During #StormDenis this 80 metre vessel 'The Alta' washed up 3 miles west of #Ballycotton. It was cargo vessel that was abandoned in South East Bermuda in October 2018.— Ballycotton Sea Adv (@BCSeaAdventures) February 16, 2020
The vessel last spotted off the coast of West Africa in September 2019 and has been wandering seas until today pic.twitter.com/6jUsdpbzy9
#GhostYacht - The Naval Service recently sank a 'ghost yacht' off the Irish coast for safety reasons - much to the dismay of its owner.
As The Telegraph reports, German national Thomas Mallanut had travelled to Cornwall after he learned the yacht he'd abandoned off Bermuda almost a year ago, when his wife took seriously ill, was spotted between Ireland and the UK - some 2,700 away.
But yesterday he learned that Irish navy personnel had been ordered to sink the 26-foot yacht as it posed a hazard to shipping.
"He thought he would never see Troll again," said Truro man David Chidell, who had offered to help Mallanut locate his vessel. “It’s just a shame when Tom was told in August that the Irish Navy had spotted it he wasn’t subsequently informed they had decided to sink it.”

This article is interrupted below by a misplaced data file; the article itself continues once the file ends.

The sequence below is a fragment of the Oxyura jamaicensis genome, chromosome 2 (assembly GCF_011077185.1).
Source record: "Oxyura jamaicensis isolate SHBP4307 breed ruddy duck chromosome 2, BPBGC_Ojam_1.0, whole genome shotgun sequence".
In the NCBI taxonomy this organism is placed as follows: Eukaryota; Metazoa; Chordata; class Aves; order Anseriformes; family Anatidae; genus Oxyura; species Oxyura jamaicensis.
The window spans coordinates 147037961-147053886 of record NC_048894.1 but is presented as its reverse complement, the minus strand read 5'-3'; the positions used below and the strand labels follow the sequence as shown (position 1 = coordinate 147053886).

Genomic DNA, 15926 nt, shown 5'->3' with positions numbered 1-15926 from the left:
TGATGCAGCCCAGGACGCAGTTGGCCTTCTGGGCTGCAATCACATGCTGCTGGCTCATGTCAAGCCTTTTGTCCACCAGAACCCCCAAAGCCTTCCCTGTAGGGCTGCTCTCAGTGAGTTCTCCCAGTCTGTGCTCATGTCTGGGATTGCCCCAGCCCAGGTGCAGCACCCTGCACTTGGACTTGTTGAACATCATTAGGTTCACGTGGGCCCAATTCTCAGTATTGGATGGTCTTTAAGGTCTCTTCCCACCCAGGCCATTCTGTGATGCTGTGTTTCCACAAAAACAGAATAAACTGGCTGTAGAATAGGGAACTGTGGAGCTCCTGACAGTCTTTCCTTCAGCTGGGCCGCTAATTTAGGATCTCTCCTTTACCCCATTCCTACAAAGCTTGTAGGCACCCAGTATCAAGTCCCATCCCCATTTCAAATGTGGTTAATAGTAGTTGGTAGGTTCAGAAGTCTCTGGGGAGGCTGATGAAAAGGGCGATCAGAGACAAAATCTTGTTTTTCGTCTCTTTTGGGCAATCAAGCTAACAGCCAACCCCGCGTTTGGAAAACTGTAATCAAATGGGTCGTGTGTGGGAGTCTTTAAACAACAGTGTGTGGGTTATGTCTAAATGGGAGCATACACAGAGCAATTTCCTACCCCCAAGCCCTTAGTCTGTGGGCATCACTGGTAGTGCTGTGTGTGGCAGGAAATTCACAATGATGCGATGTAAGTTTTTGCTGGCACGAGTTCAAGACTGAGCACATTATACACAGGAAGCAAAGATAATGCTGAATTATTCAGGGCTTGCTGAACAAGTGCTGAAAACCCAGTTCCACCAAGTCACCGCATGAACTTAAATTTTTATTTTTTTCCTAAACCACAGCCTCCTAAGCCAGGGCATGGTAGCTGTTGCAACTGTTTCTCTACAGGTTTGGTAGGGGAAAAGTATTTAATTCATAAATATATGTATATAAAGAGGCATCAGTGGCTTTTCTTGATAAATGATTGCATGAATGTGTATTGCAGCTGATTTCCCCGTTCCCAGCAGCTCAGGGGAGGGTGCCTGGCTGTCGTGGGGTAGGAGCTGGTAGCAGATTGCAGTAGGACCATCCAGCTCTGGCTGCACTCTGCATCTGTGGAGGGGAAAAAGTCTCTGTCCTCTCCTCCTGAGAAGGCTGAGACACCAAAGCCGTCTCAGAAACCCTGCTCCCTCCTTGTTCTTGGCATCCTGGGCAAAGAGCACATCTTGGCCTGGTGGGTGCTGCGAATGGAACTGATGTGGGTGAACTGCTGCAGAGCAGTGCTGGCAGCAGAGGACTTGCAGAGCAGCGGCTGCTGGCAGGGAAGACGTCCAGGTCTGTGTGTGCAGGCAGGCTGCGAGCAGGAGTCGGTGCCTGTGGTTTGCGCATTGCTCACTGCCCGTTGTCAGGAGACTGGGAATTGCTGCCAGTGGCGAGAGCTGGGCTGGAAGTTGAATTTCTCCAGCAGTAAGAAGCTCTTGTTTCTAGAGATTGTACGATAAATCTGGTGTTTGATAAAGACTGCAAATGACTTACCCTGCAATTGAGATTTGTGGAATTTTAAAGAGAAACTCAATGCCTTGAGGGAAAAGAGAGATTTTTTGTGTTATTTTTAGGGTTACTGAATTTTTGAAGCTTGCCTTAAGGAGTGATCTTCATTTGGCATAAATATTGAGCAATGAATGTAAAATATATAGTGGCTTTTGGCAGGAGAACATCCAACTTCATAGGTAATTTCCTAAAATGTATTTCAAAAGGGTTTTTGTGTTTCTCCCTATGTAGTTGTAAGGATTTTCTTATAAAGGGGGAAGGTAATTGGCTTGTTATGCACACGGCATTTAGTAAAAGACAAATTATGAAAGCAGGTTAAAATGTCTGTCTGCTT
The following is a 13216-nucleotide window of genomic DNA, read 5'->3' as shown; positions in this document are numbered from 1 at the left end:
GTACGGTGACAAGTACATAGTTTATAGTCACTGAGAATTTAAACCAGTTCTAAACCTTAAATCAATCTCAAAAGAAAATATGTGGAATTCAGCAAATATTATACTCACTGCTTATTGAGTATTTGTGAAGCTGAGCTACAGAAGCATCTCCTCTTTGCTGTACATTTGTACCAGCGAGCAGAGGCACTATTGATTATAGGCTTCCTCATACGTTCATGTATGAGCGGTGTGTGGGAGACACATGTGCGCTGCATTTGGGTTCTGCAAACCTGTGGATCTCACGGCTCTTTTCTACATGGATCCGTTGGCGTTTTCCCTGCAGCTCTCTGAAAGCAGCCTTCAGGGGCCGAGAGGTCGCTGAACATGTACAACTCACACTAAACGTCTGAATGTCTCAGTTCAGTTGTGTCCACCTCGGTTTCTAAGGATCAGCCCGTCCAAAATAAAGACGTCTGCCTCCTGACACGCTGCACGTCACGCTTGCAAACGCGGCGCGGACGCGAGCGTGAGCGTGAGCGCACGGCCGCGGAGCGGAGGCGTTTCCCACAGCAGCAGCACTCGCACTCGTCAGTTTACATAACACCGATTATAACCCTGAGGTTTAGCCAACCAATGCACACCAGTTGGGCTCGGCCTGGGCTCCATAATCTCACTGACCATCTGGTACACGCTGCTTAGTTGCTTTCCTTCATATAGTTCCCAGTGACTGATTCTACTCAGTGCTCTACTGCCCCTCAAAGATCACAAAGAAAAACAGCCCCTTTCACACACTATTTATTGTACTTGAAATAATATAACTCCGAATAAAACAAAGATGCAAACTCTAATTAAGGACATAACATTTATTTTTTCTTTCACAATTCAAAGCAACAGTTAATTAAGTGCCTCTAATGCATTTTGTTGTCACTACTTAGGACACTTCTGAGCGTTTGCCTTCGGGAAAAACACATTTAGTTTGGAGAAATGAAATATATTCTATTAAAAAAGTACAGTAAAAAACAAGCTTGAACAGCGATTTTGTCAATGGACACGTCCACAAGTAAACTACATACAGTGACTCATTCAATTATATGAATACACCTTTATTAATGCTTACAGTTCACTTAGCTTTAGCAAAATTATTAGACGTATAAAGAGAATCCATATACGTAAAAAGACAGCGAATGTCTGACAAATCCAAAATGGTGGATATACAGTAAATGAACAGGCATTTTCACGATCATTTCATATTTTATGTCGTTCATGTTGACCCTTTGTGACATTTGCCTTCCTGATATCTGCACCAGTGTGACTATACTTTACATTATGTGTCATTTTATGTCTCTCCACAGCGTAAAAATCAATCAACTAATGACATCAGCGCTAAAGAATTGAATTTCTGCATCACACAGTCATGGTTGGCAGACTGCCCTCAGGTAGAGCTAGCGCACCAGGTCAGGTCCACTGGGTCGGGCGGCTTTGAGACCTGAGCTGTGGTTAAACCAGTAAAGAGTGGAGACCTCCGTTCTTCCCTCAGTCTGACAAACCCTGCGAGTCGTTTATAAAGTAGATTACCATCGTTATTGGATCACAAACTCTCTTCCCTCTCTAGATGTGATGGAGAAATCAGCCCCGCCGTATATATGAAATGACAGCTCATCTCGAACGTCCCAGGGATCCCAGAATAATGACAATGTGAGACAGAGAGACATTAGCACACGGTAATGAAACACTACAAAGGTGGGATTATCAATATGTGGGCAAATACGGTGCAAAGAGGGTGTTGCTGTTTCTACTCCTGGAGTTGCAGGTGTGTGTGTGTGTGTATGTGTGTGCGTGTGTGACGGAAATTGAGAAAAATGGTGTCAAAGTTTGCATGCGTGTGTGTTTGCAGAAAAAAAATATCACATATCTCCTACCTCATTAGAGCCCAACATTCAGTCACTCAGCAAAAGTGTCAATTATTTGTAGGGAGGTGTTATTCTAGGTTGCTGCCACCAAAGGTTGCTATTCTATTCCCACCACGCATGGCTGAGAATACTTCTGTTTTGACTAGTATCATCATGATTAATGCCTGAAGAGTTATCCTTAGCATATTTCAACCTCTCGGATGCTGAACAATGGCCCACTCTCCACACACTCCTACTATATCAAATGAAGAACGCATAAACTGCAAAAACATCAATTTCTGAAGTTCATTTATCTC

The Telegraph has more on the story HERE.
#GhostShip - The 'ghost ship' MV Lyubov Orlova is back in the news this week, with renewed fears that she may visit her rat-infested decks upon the shores of Western Europe.
It's almost a year since the erstwhile polar cruise liner broke free from her cabling while being towed from eastern Canada to the Caribbean for scrapping, and her last known whereabouts in late February 2013 put her some 2,400km off the West of Ireland.
By October it was believed the vessel had "vanished from the high seas" though the Irish Coast Guard maintained there was every chance she was still adrift, posing a biohazard for Ireland if she ever reached our shores.
But the recent storms across the North Atlantic have put the Lyubov Orlova back on the agenda, making it more likely than ever that she's been driven closer to our coastline, or those of western Scotland and southwest England - if the extreme conditions haven't sunk the vessel, of course.